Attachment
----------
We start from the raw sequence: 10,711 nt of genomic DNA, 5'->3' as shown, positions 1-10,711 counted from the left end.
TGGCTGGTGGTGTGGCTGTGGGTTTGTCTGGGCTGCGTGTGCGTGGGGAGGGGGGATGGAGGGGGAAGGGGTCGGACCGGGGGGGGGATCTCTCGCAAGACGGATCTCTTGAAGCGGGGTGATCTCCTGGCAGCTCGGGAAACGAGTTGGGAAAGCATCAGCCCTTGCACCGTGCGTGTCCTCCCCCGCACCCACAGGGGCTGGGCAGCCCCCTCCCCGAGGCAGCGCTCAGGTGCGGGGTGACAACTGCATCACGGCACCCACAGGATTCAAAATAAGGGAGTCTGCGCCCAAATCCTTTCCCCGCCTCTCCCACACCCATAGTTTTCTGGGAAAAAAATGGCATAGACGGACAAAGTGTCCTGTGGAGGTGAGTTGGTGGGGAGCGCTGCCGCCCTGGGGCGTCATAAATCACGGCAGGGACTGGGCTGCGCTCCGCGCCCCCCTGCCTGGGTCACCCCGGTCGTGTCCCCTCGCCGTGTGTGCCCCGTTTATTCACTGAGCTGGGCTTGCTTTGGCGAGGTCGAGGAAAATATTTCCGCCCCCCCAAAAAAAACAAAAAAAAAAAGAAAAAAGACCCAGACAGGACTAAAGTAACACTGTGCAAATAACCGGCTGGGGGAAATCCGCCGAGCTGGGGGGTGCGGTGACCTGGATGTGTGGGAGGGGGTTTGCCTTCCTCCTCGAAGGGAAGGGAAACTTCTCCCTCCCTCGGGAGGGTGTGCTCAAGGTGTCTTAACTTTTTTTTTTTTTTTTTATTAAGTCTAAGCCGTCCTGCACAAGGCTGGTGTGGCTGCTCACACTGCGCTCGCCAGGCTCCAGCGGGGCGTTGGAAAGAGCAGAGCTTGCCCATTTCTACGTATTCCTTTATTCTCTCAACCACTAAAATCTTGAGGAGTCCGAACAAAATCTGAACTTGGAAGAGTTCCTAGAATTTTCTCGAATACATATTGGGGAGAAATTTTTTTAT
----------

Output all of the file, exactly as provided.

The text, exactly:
We start from the raw sequence: 10,711 nt of genomic DNA, 5'->3' as shown, positions 1-10,711 counted from the left end.
TGGCTGGTGGTGTGGCTGTGGGTTTGTCTGGGCTGCGTGTGCGTGGGGAGGGGGGATGGAGGGGGAAGGGGTCGGACCGGGGGGGGGATCTCTCGCAAGACGGATCTCTTGAAGCGGGGTGATCTCCTGGCAGCTCGGGAAACGAGTTGGGAAAGCATCAGCCCTTGCACCGTGCGTGTCCTCCCCCGCACCCACAGGGGCTGGGCAGCCCCCTCCCCGAGGCAGCGCTCAGGTGCGGGGTGACAACTGCATCACGGCACCCACAGGATTCAAAATAAGGGAGTCTGCGCCCAAATCCTTTCCCCGCCTCTCCCACACCCATAGTTTTCTGGGAAAAAAATGGCATAGACGGACAAAGTGTCCTGTGGAGGTGAGTTGGTGGGGAGCGCTGCCGCCCTGGGGCGTCATAAATCACGGCAGGGACTGGGCTGCGCTCCGCGCCCCCCTGCCTGGGTCACCCCGGTCGTGTCCCCTCGCCGTGTGTGCCCCGTTTATTCACTGAGCTGGGCTTGCTTTGGCGAGGTCGAGGAAAATATTTCCGCCCCCCCAAAAAAAACAAAAAAAAAAAGAAAAAAGACCCAGACAGGACTAAAGTAACACTGTGCAAATAACCGGCTGGGGGAAATCCGCCGAGCTGGGGGGTGCGGTGACCTGGATGTGTGGGAGGGGGTTTGCCTTCCTCCTCGAAGGGAAGGGAAACTTCTCCCTCCCTCGGGAGGGTGTGCTCAAGGTGTCTTAACTTTTTTTTTTTTTTTTTATTAAGTCTAAGCCGTCCTGCACAAGGCTGGTGTGGCTGCTCACACTGCGCTCGCCAGGCTCCAGCGGGGCGTTGGAAAGAGCAGAGCTTGCCCATTTCTACGTATTCCTTTATTCTCTCAACCACTAAAATCTTGAGGAGTCCGAACAAAATCTGAACTTGGAAGAGTTCCTAGAATTTTCTCGAATACATATTGGGGAGAAATTTTTTTAT